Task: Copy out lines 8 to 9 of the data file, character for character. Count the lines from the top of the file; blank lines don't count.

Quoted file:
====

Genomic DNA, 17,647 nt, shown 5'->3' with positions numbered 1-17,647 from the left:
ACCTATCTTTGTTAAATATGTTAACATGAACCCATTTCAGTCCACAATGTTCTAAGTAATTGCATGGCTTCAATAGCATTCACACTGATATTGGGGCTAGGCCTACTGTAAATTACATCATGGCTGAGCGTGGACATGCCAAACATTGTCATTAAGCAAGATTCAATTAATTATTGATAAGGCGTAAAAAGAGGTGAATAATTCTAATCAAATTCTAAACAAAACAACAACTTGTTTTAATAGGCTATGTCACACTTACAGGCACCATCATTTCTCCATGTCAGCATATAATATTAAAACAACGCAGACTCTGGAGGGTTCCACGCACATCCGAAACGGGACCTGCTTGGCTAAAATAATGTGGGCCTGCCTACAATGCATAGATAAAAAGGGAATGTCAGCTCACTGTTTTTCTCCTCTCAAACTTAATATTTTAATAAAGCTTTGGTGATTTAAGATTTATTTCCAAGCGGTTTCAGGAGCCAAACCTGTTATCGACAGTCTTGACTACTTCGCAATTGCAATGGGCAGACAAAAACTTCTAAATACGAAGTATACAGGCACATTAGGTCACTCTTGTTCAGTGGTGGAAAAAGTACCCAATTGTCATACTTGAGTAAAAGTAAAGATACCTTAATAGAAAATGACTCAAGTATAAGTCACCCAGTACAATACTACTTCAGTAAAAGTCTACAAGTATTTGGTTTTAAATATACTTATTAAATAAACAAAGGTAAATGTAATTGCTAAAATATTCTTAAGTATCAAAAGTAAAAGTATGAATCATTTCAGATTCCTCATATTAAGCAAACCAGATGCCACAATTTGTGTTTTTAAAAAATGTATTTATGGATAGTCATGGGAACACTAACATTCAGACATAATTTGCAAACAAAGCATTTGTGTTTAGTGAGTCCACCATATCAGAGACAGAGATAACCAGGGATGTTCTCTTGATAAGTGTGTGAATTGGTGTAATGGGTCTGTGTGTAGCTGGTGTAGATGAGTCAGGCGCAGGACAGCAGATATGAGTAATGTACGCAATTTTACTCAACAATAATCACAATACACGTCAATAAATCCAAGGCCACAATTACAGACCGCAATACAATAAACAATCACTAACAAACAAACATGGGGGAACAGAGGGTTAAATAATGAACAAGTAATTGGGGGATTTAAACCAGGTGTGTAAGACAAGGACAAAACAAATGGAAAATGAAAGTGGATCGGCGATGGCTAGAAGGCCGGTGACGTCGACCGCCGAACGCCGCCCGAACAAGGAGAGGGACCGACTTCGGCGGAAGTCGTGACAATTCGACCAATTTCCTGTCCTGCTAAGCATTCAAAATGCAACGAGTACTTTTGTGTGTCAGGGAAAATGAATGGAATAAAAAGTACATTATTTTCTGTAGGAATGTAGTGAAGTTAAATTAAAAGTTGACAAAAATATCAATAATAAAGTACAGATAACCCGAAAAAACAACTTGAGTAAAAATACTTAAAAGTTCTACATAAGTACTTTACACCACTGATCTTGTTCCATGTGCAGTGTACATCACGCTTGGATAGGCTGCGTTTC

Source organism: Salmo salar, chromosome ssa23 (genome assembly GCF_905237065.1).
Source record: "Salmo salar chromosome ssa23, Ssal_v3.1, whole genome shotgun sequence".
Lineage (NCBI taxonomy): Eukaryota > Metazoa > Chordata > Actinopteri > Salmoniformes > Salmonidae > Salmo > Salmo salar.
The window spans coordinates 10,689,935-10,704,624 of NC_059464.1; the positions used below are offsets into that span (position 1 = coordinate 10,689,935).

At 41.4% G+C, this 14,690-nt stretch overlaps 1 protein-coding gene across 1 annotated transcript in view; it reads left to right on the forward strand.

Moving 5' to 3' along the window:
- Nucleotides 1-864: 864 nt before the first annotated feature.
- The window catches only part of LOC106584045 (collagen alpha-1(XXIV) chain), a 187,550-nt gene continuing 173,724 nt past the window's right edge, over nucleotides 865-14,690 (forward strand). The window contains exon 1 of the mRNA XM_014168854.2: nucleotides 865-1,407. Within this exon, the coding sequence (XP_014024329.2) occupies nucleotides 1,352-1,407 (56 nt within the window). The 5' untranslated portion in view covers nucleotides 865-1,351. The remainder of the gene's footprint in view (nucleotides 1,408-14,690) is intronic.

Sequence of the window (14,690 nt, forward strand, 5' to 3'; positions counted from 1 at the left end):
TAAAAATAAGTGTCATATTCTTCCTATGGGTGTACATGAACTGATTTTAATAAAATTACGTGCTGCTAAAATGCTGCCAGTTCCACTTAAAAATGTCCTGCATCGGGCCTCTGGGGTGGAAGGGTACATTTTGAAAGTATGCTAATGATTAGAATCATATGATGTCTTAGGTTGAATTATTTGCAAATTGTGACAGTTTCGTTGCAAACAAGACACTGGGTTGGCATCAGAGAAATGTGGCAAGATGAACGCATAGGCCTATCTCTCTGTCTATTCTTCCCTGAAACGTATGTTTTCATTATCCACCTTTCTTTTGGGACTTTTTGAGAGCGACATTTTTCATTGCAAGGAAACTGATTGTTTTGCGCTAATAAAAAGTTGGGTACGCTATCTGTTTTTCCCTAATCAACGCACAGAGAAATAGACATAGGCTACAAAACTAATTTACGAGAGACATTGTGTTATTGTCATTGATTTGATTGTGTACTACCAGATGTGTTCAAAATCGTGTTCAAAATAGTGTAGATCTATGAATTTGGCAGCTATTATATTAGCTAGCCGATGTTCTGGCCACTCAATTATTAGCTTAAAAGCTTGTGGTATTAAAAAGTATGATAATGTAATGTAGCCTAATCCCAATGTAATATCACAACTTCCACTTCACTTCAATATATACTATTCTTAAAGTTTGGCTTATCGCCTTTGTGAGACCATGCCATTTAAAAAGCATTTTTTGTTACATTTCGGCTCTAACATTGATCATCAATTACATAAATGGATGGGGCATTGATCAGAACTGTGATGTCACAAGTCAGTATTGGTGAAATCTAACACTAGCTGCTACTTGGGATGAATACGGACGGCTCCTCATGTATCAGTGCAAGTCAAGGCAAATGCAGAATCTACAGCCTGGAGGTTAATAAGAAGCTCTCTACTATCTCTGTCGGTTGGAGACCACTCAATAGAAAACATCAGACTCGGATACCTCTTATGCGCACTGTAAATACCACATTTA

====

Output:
Moving 5' to 3' along the window:
- Nucleotides 1-864: 864 nt before the first annotated feature.